0:30:52.8 RJ: So first of all, we’ve run the whole thing through Google Classroom, which is a free platform, has been super powerful for us to track things like attendance, for us to track things like attainment and homework and pre-work. Everything is set as what you need to do beforehand, what you need to do during. We’ve also adopted a quite an innovative approach to how we deliver the classes, it’s something called the inverted classroom. I spoke with a couple of education professionals around this about the best way to overcome things like the camaraderie that you miss, the teamwork that you miss when you’re not in a room together. I really wanted to make sure that we were doing something that allowed people who wanted to excel to fly, and then the people that weren’t doing so well, we could identify that, so at the end of… So the way it works is the inverted classroom, we basically sent the young people some pre-work in Google Classroom, so they log on, they see that they gotta come to a class Monday at 12:00 before they attend that class, they’ve got to have watched these three videos, read this case study, something prior for them to get them in the frame of thinking. Then 30 minutes before the class starts, the trainer who’s running that class makes themselves available on Slack to just do a Q&A with young people.
0:32:03.0 RJ: Did you get this? Was there anything you’re not sure of? Again, mirroring real world environments, these are the platforms that they gotta get used the Google Suite, get used to Slack. Then the Zoom session starts, and this is where I had to get the trainers to unlearn how they normally do things I.e if you rock up with 40 minutes of slides, talk in a one-directional manner and expect to get any questions at the end, you’re just gonna get 30 blank young people’s faces on Zoom. It’s not gonna work. We had to make it more interactive. So for the second programme, what we did, is we said, “You’ve got 20 minutes once a session to deliver your message,” then we break the young people into groups, and that process is, you give them a challenge or a discussion format or a way of giving circular feedback on each other’s work and they begin to support and interact with each other around the topics of the learning as well.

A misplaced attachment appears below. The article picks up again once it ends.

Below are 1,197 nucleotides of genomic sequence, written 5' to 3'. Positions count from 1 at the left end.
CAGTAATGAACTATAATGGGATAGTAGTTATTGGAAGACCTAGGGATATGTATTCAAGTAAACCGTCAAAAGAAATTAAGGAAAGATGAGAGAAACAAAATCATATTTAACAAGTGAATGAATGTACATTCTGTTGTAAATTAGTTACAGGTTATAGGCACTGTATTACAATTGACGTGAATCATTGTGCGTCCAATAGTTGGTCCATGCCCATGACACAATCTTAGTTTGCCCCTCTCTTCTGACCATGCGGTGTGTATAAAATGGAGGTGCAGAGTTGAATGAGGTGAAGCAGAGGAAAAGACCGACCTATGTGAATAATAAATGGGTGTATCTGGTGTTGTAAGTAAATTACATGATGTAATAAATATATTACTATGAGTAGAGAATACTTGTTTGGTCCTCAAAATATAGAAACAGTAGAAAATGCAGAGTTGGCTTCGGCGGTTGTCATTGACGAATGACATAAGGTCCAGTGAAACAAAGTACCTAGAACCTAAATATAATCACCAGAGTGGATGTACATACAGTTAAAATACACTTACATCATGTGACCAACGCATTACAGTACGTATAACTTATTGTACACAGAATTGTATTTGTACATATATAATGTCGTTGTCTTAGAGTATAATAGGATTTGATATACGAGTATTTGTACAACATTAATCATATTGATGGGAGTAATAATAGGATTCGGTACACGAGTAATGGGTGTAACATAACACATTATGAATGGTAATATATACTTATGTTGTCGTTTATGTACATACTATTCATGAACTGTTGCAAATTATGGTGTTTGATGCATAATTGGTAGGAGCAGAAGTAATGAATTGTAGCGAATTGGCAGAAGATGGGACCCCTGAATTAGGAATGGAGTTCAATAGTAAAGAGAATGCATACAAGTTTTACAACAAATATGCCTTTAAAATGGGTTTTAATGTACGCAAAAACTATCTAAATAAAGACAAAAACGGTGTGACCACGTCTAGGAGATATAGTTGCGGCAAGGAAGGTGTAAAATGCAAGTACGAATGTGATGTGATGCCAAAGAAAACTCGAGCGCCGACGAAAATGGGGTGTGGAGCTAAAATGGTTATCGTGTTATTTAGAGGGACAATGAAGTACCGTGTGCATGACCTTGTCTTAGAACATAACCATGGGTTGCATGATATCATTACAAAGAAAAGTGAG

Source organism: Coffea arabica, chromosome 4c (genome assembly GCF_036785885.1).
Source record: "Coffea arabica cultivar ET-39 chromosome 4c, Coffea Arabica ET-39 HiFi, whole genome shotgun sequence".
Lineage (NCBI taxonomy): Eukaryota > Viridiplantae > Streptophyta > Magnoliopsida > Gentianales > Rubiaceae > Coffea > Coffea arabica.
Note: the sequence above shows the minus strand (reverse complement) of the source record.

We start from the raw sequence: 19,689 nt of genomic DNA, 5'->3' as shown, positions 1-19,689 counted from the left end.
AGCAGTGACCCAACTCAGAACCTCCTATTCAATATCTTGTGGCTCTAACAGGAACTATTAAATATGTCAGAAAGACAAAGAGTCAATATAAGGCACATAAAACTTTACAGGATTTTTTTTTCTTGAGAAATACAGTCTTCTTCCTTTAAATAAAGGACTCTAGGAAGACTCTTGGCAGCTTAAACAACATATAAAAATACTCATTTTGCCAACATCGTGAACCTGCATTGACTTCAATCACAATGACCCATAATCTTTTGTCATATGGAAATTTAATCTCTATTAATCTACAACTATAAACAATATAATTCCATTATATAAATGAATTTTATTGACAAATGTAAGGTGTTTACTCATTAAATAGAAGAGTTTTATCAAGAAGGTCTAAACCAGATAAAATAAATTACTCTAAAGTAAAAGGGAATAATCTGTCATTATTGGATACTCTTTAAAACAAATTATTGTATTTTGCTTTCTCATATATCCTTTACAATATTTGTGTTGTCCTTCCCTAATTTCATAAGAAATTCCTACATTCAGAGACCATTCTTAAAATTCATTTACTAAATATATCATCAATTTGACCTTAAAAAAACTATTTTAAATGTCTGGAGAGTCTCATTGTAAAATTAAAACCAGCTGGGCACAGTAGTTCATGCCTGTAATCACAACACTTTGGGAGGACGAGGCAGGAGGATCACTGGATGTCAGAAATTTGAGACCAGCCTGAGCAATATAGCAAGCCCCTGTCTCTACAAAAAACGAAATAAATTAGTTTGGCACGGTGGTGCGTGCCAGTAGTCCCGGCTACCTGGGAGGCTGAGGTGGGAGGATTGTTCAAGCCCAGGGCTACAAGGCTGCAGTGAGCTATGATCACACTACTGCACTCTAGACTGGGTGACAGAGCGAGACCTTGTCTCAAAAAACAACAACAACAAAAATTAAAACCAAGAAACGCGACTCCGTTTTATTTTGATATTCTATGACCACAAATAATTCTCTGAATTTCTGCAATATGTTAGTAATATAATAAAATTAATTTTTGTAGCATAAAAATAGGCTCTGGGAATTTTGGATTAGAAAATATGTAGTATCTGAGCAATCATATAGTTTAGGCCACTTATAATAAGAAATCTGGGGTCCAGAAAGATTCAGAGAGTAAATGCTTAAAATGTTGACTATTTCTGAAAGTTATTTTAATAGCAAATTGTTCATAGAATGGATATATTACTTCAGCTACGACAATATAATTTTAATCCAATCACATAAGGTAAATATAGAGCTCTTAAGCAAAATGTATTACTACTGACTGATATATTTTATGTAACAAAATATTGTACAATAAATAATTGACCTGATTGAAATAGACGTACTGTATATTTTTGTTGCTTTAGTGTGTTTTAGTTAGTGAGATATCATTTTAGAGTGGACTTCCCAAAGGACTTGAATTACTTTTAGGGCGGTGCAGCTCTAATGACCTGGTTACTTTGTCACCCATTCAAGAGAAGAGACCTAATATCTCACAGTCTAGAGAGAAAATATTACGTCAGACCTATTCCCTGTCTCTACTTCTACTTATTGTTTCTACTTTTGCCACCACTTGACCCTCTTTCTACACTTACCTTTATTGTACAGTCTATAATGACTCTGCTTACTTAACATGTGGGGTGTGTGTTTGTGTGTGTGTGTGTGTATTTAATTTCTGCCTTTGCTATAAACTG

0:32:50.2 RJ: The trainers will dip in and out. And then when the session wraps up every single young person receives an exit ticket, which is did you grasp the concept of this session? Sad smiley face, not so sad smiley face, happy, very happy smiley face. And then, the same question second, would you feel comfortable applying this concept in the real world, thinking about the small businesses we’re going to be working with? And then, the third question was, would you feel comfortable talking about this? Like for example, in an interview scenario. We want you to feel comfortable talking about it. And then, the fourth question, is a question that they can get right or wrong about the topic that was there. So we can sort of catch out. And that served two purposes. Number one, we can identify the young people who are feeling confident about the work, who are pushing ahead. We can identify young people who needed further support, but also we can see which trainers were nailing it as well. It gave us very quantifiable data throughout the course of the programme and stacked it with excellent KPIs. We’ve got a…
0:33:41.8 Tim: If somebody is happy, happy, happy and then, they bust the last, then you actually have a channel into sales too. You can have people, who are dedicated to…
0:33:53.6 Moe: Fuck.
0:33:53.9 Michael: Oh, Tim.
0:33:54.3 RJ: Exactly, exactly.
0:33:55.2 Michael: There’s a career for everyone.